Neuromuscular blocking agents such as gallamine and pancuronium bind to muscarinic cholinergic receptors and alter parasympathetically mediated airway caliber and heart rate. In the lungs, acetylcholine induces bronchoconstriction via M3 muscarinic receptors on airway smooth muscle, whereas in the heart M2 muscarinic receptors mediate bradycardia. Moreover, release of acetylcholine from parasympathetic nerves in the lung is decreased by inhibitory M2 receptors on the nerves, which represent a negative feedback system. Blockade of these receptors potentiates vagally induced bronchoconstriction, which may be clinically important if the M3 receptors on airway muscle are not blocked. These experiments were designed to examine the effects of the newer, nondepolarizing muscle relaxants pipecuronium, doxacurium, and mivacurium on pulmonary and cardiac muscarinic receptors.


Guinea pigs were anesthetized with urethane, paralyzed with succinylcholine, and their lungs mechanically ventilated. Pulmonary inflation pressure and heart rate were measured before and after electrical stimulation of both vagus nerves to evaluate prejunctional M2 muscarinic receptor function and after intravenous acetylcholine to evaluate postjunctional M3 and M2 receptor function in the presence of increasing concentrations of pancuronium, mivacurium, pipecuronium, and doxacurium.


Pancuronium was an antagonist for M2 and M3 muscarinic receptors. Mivacurium was a more potent antagonist of M3 than M2 receptors. Pipecuronium was an antagonist of M2 but not M3 receptors. Doxacurium was not an antagonist of either M2 or M3 muscarinic receptors. Only pancuronium and pipecuronium potentiated vagally induced bronchoconstriction. With pipecuronium, the potentiation occurred at concentrations greater than those used clinically.


Although pipecuronium is an M2 receptor antagonist with no M3 receptor antagonist properties, potentiation of reflex-induced bronchoconstriction is unlikely, because this effect occurred only at doses greater than those used clinically.

ALTHOUGH neuromuscular blocking drugs are designed to specifically block nicotinic cholinergic receptors at the neuromuscular junction, many bind to muscarinic cholinergic receptors on ganglia, nerve endings, and smooth muscle, and alter parasympathetically mediated airway caliber and heart rate. [1]At least three muscarinic receptor subtypes have been identified pharmacologically and five molecular forms have been delineated. [2]The heart contains a homogeneous population of M2muscarinic receptors, activation of which induces bradycardia. [3]In the airways, acetylcholine (ACh) administered either exogenously or released from postganglionic parasympathetic nerve endings, induces bronchoconstriction by activating M3muscarinic receptors on airway smooth muscle. [4]In addition, ACh release from parasympathetic postganglionic nerves is under local control of muscarinic M2receptors on prejunctional postganglionic parasympathetic nerves. [5].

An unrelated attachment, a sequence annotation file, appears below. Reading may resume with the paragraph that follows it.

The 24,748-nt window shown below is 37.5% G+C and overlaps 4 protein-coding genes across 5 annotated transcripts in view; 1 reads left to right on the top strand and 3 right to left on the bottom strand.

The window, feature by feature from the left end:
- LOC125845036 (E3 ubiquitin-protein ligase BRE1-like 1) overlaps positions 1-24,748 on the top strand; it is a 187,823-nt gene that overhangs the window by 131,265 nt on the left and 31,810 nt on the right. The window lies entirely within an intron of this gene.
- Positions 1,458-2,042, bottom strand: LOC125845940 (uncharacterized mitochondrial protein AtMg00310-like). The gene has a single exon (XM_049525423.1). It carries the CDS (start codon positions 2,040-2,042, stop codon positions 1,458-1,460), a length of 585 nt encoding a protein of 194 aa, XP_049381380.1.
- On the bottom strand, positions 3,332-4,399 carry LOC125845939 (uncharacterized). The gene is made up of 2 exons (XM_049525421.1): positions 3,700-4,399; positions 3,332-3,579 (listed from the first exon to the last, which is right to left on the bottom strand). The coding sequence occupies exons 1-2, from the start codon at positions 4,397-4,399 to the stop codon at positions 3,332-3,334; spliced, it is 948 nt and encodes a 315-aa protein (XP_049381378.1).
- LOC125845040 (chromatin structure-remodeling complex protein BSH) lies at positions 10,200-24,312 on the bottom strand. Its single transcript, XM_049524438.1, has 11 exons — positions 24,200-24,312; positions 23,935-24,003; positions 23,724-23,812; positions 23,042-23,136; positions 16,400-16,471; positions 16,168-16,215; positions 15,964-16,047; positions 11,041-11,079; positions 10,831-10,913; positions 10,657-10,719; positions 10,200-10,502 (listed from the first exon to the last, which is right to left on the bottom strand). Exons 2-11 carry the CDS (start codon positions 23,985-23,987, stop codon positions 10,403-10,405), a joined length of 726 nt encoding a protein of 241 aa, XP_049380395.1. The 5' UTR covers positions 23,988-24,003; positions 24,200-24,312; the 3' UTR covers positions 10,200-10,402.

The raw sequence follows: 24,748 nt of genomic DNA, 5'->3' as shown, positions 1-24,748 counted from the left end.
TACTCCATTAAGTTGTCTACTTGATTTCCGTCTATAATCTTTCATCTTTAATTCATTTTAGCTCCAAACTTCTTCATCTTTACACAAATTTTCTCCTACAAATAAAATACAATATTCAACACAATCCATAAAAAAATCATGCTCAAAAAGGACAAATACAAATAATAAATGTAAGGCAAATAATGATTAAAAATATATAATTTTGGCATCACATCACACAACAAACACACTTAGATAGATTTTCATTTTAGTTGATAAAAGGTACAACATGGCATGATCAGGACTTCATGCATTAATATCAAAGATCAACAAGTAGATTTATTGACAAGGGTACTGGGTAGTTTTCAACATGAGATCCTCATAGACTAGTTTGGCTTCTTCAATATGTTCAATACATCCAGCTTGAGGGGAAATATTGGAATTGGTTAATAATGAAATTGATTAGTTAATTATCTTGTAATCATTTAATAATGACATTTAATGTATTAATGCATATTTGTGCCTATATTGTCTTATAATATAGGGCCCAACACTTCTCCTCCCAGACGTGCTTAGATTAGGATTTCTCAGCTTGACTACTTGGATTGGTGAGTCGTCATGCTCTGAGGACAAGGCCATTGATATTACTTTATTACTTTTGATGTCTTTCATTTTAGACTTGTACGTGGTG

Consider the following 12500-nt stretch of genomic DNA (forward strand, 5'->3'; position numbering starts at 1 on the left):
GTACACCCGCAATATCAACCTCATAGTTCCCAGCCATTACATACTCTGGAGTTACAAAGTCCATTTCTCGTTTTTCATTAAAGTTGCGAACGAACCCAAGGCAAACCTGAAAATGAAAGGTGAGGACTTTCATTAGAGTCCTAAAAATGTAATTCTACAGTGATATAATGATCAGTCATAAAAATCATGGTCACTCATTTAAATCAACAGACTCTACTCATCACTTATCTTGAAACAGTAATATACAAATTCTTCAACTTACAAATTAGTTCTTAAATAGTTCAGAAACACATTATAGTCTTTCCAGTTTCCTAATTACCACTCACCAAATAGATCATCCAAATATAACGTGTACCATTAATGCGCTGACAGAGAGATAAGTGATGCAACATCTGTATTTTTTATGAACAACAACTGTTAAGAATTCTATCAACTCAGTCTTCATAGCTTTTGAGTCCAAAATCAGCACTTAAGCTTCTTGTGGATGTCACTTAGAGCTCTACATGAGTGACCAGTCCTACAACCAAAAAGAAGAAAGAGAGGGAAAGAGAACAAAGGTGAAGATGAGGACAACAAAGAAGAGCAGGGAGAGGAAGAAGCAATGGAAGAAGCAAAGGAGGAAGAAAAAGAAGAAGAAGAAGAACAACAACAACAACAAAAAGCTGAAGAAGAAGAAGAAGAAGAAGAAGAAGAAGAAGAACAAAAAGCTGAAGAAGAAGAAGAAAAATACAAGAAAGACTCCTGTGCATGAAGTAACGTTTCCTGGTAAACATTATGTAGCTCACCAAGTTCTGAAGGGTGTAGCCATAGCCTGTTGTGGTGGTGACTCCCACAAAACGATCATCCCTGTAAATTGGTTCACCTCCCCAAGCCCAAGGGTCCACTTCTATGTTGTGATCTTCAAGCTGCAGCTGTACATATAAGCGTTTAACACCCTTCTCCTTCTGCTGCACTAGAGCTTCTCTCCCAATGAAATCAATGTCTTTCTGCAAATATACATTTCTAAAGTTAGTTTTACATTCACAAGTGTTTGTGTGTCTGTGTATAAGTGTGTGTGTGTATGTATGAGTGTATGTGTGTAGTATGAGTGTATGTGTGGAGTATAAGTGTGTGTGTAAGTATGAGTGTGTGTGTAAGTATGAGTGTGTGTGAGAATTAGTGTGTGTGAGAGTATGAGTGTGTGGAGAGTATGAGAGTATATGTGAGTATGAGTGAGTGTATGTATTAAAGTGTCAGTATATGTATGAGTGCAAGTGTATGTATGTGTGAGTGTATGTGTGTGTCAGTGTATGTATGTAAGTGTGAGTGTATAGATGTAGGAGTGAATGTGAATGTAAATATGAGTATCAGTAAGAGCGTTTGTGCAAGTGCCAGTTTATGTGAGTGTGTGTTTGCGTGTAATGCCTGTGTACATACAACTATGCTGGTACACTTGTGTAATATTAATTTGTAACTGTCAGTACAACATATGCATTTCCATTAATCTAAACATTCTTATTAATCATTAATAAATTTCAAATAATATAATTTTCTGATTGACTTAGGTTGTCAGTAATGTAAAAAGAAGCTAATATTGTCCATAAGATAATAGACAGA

Under physiologic conditions, M2muscarinic receptor activation inhibits ACh release, limiting vagally induced bronchoconstriction. Therefore, blockade of cardiac M2muscarinic receptors increases heart rate, [6–8]while in the lungs, blockade of the prejunctional M2muscarinic receptors potentiates vagally induced bronchoconstriction. [8,9]Conversely, blockade of M3muscarinic receptors on airway smooth muscle inhibits vagally induced bronchoconstriction. [4]Gallamine, atracurium, and low concentrations of pancuronium are M2receptor blockers. [8,9]Higher concentrations of pancuronium block M3receptors [8]while vecuronium does not appear to have either M2- or M3-blocking properties. [9].

A new generation of nondepolarizing muscle relaxants is currently available for clinical use. Their effects on muscarinic receptors in heart and lung are not known. These experiments were designed to compare the effects of the new nondepolarizing muscle relaxants pipecuronium, doxacurium, and mivacurium to that of pancuronium on pulmonary and cardiac muscarinic receptors. We therefore determined the relative effects of prejunctional and postjunctional muscarinic receptor blockade with pancuronium, mivacurium, pipecuronium, and doxacurium on bronchoconstriction and the decrease in heart rate induced by vagal nerve stimulation and by intravenous ACh in anesthetized guinea pigs.

Dunkin-Hartley guinea pigs weighing 350–450 g were used. Guinea pigs were handled in accordance with the standards established by the United States Animal Welfare Acts set forth in the National Institutes of Health guidelines and the Policy and Procedures Manual published by the Johns Hopkins University School of Hygiene and Public Health Animal Care and Use Committee.

Animal Preparation